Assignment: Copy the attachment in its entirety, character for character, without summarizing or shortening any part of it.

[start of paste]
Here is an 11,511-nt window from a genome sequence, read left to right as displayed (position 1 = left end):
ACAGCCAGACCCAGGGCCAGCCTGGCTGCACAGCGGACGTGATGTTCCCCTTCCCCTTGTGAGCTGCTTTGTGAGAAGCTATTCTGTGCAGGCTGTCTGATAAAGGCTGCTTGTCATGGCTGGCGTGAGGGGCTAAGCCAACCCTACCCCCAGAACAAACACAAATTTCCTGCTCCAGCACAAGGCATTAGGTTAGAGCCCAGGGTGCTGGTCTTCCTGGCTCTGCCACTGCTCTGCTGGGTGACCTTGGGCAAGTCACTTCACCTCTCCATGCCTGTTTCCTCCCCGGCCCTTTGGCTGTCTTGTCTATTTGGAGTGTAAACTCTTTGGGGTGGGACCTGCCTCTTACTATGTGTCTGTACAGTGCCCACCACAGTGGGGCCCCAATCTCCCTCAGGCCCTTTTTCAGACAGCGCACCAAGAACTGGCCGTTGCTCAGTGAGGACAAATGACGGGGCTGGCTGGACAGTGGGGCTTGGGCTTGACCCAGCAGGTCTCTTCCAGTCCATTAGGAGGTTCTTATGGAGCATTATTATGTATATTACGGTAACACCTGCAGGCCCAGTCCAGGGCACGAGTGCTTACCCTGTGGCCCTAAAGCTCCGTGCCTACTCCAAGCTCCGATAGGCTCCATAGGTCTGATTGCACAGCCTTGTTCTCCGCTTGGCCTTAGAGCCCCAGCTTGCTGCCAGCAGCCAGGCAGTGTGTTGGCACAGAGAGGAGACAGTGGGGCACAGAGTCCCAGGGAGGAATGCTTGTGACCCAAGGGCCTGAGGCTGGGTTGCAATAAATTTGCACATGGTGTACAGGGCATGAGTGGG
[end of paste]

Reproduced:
Here is an 11,511-nt window from a genome sequence, read left to right as displayed (position 1 = left end):
ACAGCCAGACCCAGGGCCAGCCTGGCTGCACAGCGGACGTGATGTTCCCCTTCCCCTTGTGAGCTGCTTTGTGAGAAGCTATTCTGTGCAGGCTGTCTGATAAAGGCTGCTTGTCATGGCTGGCGTGAGGGGCTAAGCCAACCCTACCCCCAGAACAAACACAAATTTCCTGCTCCAGCACAAGGCATTAGGTTAGAGCCCAGGGTGCTGGTCTTCCTGGCTCTGCCACTGCTCTGCTGGGTGACCTTGGGCAAGTCACTTCACCTCTCCATGCCTGTTTCCTCCCCGGCCCTTTGGCTGTCTTGTCTATTTGGAGTGTAAACTCTTTGGGGTGGGACCTGCCTCTTACTATGTGTCTGTACAGTGCCCACCACAGTGGGGCCCCAATCTCCCTCAGGCCCTTTTTCAGACAGCGCACCAAGAACTGGCCGTTGCTCAGTGAGGACAAATGACGGGGCTGGCTGGACAGTGGGGCTTGGGCTTGACCCAGCAGGTCTCTTCCAGTCCATTAGGAGGTTCTTATGGAGCATTATTATGTATATTACGGTAACACCTGCAGGCCCAGTCCAGGGCACGAGTGCTTACCCTGTGGCCCTAAAGCTCCGTGCCTACTCCAAGCTCCGATAGGCTCCATAGGTCTGATTGCACAGCCTTGTTCTCCGCTTGGCCTTAGAGCCCCAGCTTGCTGCCAGCAGCCAGGCAGTGTGTTGGCACAGAGAGGAGACAGTGGGGCACAGAGTCCCAGGGAGGAATGCTTGTGACCCAAGGGCCTGAGGCTGGGTTGCAATAAATTTGCACATGGTGTACAGGGCATGAGTGGG